Answer: Most would say no, as the first-generation stars should not have yet been enriched with the heavy elements we believe are necessary for life. A student could also argue that life could form without these and our current understanding of life is incomplete.

20) Process of Science: Explain how patterns in cosmic abundances (Figure 17.15 in the textbook) fit theoretical predictions for the origin of the elements.

Answer: Heavier elements are rarer as they are produced in shorter-lived phases of rare, massive stars. Iron is relatively abundant because its production is energetically favored as the end step of fusion and there is only a short time during the supernova phase when it can be destroyed by fission. The abundances of nuclei with even numbers of protons is greater than neighboring nuclei with odd numbers of protons as expected for nuclear reactions through the addition of helium nuclei.

21) Process of Science: How do observations of stars help us understand the theory of atomic nuclei?

Answer: Many nuclear reactions occur during the late stages of stellar evolution. By observing how stars evolve and the production of different elements, we can learn about how nuclei react.

17.4 Mastering Astronomy Reading Quiz

1) Which of the following stars will live longest?

A) a 1-solar-mass star

B) a 2-solar-mass star

C) a 3-solar-mass star

D) a 4-solar-mass star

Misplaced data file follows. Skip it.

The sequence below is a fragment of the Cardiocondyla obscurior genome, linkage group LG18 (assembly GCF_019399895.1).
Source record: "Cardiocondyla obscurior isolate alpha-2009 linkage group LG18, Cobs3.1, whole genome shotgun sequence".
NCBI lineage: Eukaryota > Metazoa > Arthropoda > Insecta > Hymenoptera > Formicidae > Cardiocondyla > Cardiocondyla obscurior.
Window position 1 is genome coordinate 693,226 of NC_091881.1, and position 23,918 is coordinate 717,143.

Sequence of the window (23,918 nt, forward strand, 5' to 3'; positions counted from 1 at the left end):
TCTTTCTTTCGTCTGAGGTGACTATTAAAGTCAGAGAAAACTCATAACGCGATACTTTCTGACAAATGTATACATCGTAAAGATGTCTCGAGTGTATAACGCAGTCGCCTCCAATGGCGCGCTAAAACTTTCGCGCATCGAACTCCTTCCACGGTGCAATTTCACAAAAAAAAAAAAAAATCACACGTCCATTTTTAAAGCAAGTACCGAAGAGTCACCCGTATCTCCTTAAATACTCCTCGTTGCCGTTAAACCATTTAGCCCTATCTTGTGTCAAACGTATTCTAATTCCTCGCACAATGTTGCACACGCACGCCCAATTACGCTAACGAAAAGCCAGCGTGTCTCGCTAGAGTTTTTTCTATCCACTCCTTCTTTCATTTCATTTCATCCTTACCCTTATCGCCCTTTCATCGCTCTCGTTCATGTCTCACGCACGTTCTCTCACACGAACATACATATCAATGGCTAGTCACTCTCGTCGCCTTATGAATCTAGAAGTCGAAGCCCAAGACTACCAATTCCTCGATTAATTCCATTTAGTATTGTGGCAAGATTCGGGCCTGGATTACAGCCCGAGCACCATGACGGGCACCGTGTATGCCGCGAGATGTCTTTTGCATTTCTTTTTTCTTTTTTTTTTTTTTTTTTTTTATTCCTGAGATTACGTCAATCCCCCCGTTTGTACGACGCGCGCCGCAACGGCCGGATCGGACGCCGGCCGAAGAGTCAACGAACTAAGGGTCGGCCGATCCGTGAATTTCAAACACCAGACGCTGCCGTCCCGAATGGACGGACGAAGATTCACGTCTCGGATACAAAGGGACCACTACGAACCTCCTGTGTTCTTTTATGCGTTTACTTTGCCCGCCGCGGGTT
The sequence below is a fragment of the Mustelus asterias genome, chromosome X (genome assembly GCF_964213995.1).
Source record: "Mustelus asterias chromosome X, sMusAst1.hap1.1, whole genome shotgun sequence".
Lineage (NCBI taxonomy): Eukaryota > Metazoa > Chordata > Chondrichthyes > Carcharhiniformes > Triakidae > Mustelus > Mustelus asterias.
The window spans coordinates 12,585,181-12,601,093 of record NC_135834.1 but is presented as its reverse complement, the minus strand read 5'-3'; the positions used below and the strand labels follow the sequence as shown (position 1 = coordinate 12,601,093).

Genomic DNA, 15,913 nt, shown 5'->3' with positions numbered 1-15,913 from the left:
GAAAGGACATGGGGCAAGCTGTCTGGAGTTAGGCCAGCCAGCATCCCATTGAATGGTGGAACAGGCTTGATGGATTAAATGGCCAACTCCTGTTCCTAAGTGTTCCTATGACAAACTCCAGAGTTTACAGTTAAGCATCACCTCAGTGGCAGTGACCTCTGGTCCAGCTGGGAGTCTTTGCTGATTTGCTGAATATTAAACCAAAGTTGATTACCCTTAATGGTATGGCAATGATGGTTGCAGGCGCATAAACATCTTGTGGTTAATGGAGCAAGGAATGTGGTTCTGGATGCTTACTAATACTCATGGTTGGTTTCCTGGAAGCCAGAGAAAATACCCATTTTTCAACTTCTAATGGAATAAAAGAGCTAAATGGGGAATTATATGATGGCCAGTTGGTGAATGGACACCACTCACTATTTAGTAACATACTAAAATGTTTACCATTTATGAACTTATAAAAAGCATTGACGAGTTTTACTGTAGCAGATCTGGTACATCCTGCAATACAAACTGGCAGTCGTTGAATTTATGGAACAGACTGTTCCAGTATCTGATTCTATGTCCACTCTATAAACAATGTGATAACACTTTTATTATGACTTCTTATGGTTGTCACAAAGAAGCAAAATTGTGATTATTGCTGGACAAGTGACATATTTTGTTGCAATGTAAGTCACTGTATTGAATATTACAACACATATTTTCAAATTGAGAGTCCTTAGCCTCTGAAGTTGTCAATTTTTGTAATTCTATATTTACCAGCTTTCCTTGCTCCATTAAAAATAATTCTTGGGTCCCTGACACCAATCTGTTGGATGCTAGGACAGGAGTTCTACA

E) a 5-solar-mass star

Answer: A

2) In the context of understanding stellar lives, "high-mass" stars have masses

A) more than about 8 times the mass of our Sun.

B) more than about 3 times the mass of our Sun.

C) more than twice the mass of our Sun.

D) more than 20 times the mass of our Sun.

Answer: A

3) Which of the following lists the stages of life for a low-mass star in the correct order?

A) protostar, main-sequence star, red giant, planetary nebula, white dwarf

B) protostar, main-sequence star, red giant, supernova, neutron star

C) protostar, main-sequence star, planetary nebula, red giant

D) main-sequence star, white dwarf, red giant, planetary nebula, protostar

Answer: A

4) What happens when a main-sequence star exhausts its core hydrogen fuel supply?

A) The entire star shrinks in size.

B) The core shrinks while the rest of the star expands.

C) The core immediately begins to fuse its helium into carbon.

D) The star becomes a neutron star.

Answer: B

5) The main source of energy for a star as it grows in size to become a red giant is

A) hydrogen fusion in the central core.

B) helium fusion in the central core.

C) hydrogen fusion in a shell surrounding the central core.

D) gravitational contraction.

Answer: C

6) The overall helium fusion reaction is

A) three helium nuclei fuse to form one carbon nucleus.

B) two helium nuclei fuse to form one beryllium nucleus.

C) two hydrogen nuclei fuse to form one helium nucleus.

D) four helium nuclei fuse to form one oxygen nucleus.

Answer: A

7) What is a helium flash?

A) The ignition of helium shell burning in a high-mass star with a carbon core.

B) A sudden brightening of a low-mass star, detectable from Earth by observing spectral lines of helium.

C) It is another name for the helium fusion reaction.

D) The sudden onset of helium fusion in the core of a low-mass star.

Answer: D

8) An H-R diagram for a globular cluster will show a horizontal branch—a line of stars above the main-sequence but to the left of the subgiants and red giants. Which of the following statements about these horizontal branch stars is true?